TTAC News Round-up: Takata Can't Silo, Porsche's New Production Boss, Suppliers Love Each Other
Who would have known that one of the largest parts supply recalls in U.S. history could poison the well for the rest of your business?
That, and Jeep needs you to keep it dry for a minute, Porsche pulls another player from Volkswagen’s bench and how big does Magna International’s yacht need to be anyway, after the jump.
Takata’s entire business may be suffering because of airbag recall
According to Bloomberg, automakers are distancing themselves from Japanese auto supplier Takata and demand is waning for its steering wheels.
Supplying steering wheels is roughly 20 percent of Takata’s business, according to the report, while airbags comprised 37 percent of the company’s revenue.
The declining business would cast doubt as to whether the company could sustain the costs associated with recalling more than 40 million cars with defective airbags. This year, the National Highway Traffic Safety Administration fined Takata more than $70 million for producing the defective airbag inflators, which could spray metal shards into driver and passengers, and said the fine could be substantially higher if the company didn’t effectively complete its recall.
Porsche names Reimold as new production chief, not that guy holding the rotor
Porsche announced Friday that Albrecht Reimold would succeed Oliver Blume — who was promoted to CEO in October — as that company’s production chief, according to Automotive News.
Reimold’s promotion is the latest move in a massive reshuffling of that company’s executive group this year, precipitated by the group’s diesel scandal earlier this year.
New Volkswagen Group CEO Matthias Müller announced Thursday a complete line change for its boardroom, including five new executives for R&D, production and sales. Müller was CEO of Porsche before being tabbed to lead the entire group out of its scandal.
Reimold is a longtime Volkswagen Group employee. He began his career at Audi in 1993 and was most recently head of the automaker’s plant in Slovakia.
(Just how deep is Volkswagen’s bench? — Aaron)
Jeep recalls 56,000 Cherokees for tailgate moisture
Fiat Chrysler Automobiles will recall 56,000 new Jeep Cherokees for a moisture guard on their tailgates that could potentially spark and cause a fire, according to the Associated Press ( via The Detroit News).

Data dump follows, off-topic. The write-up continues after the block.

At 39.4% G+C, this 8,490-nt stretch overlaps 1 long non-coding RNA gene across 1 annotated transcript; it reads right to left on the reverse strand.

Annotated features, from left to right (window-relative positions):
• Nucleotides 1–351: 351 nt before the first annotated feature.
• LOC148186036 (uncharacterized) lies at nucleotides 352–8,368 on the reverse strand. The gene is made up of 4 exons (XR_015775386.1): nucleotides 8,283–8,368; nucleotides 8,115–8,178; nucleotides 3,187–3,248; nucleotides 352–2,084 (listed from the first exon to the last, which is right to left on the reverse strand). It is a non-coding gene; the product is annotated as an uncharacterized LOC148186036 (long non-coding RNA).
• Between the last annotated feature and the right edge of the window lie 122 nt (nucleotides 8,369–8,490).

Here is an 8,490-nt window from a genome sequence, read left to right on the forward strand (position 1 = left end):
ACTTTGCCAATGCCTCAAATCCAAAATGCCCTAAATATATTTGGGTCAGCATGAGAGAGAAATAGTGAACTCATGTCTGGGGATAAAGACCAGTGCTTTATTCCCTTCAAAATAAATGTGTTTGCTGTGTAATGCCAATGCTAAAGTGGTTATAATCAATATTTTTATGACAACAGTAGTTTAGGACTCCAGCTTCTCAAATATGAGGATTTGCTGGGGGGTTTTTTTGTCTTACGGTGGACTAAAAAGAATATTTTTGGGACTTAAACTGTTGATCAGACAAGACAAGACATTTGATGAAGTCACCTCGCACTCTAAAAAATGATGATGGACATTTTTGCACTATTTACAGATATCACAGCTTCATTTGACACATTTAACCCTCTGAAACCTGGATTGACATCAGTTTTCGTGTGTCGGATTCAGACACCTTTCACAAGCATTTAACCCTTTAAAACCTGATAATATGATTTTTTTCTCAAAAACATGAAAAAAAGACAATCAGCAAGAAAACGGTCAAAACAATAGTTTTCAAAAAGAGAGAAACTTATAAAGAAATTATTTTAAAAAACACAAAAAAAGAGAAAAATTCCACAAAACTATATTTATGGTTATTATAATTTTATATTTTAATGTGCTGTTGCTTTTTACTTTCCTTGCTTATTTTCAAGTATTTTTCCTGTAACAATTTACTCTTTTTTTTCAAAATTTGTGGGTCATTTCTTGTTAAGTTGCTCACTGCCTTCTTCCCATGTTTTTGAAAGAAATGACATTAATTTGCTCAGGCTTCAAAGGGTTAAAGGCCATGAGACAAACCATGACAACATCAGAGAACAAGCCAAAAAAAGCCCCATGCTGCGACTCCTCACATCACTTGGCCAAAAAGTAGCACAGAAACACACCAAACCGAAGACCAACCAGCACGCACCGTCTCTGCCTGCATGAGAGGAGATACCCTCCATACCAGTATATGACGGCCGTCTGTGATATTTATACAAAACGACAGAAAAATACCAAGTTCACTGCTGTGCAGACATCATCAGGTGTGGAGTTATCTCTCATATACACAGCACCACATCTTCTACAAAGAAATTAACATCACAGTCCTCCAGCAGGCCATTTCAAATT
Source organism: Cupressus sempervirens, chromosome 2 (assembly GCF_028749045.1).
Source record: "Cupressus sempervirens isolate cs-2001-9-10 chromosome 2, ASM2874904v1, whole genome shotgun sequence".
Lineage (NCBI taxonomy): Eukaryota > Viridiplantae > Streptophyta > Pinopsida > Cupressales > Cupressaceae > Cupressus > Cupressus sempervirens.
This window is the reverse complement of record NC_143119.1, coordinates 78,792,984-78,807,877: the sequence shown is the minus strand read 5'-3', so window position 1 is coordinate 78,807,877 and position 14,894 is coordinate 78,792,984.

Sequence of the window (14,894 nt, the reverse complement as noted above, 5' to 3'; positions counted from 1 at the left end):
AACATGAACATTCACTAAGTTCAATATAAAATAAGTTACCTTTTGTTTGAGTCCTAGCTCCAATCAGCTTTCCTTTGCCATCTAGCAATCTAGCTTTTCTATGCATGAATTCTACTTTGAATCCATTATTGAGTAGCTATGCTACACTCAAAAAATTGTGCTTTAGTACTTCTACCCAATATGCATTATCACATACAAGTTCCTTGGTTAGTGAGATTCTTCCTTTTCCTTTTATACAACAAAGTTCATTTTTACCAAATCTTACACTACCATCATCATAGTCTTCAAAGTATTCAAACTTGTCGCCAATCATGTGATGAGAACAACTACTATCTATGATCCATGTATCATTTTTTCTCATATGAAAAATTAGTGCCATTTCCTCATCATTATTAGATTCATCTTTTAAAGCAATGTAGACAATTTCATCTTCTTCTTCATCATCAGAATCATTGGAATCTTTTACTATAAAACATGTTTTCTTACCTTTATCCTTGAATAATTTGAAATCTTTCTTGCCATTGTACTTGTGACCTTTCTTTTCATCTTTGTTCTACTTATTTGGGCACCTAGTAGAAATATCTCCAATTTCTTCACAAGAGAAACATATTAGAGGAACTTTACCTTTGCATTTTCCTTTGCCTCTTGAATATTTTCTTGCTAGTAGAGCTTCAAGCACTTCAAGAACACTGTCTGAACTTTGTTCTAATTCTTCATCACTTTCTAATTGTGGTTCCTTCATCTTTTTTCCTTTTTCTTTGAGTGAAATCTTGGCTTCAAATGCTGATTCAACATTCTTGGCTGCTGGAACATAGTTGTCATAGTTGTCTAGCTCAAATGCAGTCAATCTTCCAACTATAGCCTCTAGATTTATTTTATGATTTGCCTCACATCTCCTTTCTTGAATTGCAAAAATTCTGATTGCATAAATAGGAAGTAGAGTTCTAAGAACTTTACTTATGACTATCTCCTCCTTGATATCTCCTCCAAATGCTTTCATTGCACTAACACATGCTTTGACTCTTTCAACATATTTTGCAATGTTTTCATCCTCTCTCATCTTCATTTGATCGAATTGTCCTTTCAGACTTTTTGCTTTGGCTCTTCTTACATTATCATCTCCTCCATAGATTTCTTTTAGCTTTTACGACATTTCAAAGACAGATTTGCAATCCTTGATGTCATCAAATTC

No fires or injuries have been reported, according to the story.
The recall affects 2015 and 2016 models of the Jeep Cherokee with power tailgates. According to FCA, the Jeeps were made between Feb. 18 and Sept. 10.
Until then, stay dry my friends.
Expect more suppliers to consolidate, which means nothing for jobs
Suppliers are expecting more mega-deals in coming years as they consolidate to feed a growing demand for vehicles and automakers press for savings to further drive profits, The Detroit Bureau reported.
The report cited a study by consulting firm EY, which said that 60 percent of surveyed suppliers said they were expecting to pursue acquisitions in the next year.
Already this year, mega suppliers such as Magna International have made big deals to position themselves for future growth in cars. The bulk of the big deals may be in processor, sensor and computer chip businesses, as more chipmakers like Intel look to enter into the automotive fray through established auto suppliers.
According to the report, all that money changing hands and more work won’t mean much for jobs. Which is just great.
FCA purchased carbon credits from Toyota, Tesla
Fiat Chrylser Automobiles purchased 8.2 million megagrams of carbon credits from Toyota and Tesla, Reuters reported ( via Automotive News).
Federal regulators didn’t disclose the purchase price for those credits.
It’s unclear why FCA may have purchased the credits for 2014, the latest year for which data is available. According to Reuters, FCA’s fleet would have been in compliance with emissions regulations without the carbon credits.
Automakers may purchase credits from each other, although the purchase by FCA is fairly unusual — credit sales spiked 400 percent, according to the report.
FCA is ranked last among automakers for average fleet fuel efficiency in 2014 with 20.8 mpg. The automaker is expected to tie General Motors for last place in 2015 with an average fleet fuel economy estimate of 21.8 mpg, according to the report.
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Takata should just sell (or split off) their non-airbag businesses while they are still worth something and then quietly do the Japanese equiv. of Chapter 7. Let the BK court dole out whatever's left after the asset sale. If I'm an automaker, I'd have absolutely zero confidence that Takata will be able to financially weather the crisis, and I'd be shopping for new sources for all my Takata-supplied parts the second my current contracts were up. Any month the business stays yoked to the airbag operation imperils the value of the rest.
Thanks for the every-6-month letter notifying me that I'm at imminent risk of death-or-serious-maiming-by-land-mine-like-shrapnel-bursting due to my defective and recalled airbag, Mazda & Takata, yet advising that you don't have the replacement actuator/inflator available yet, but may have it one day in the indeterminate future, and will notify me if that day ever arrives! I appreciate those letters greatly!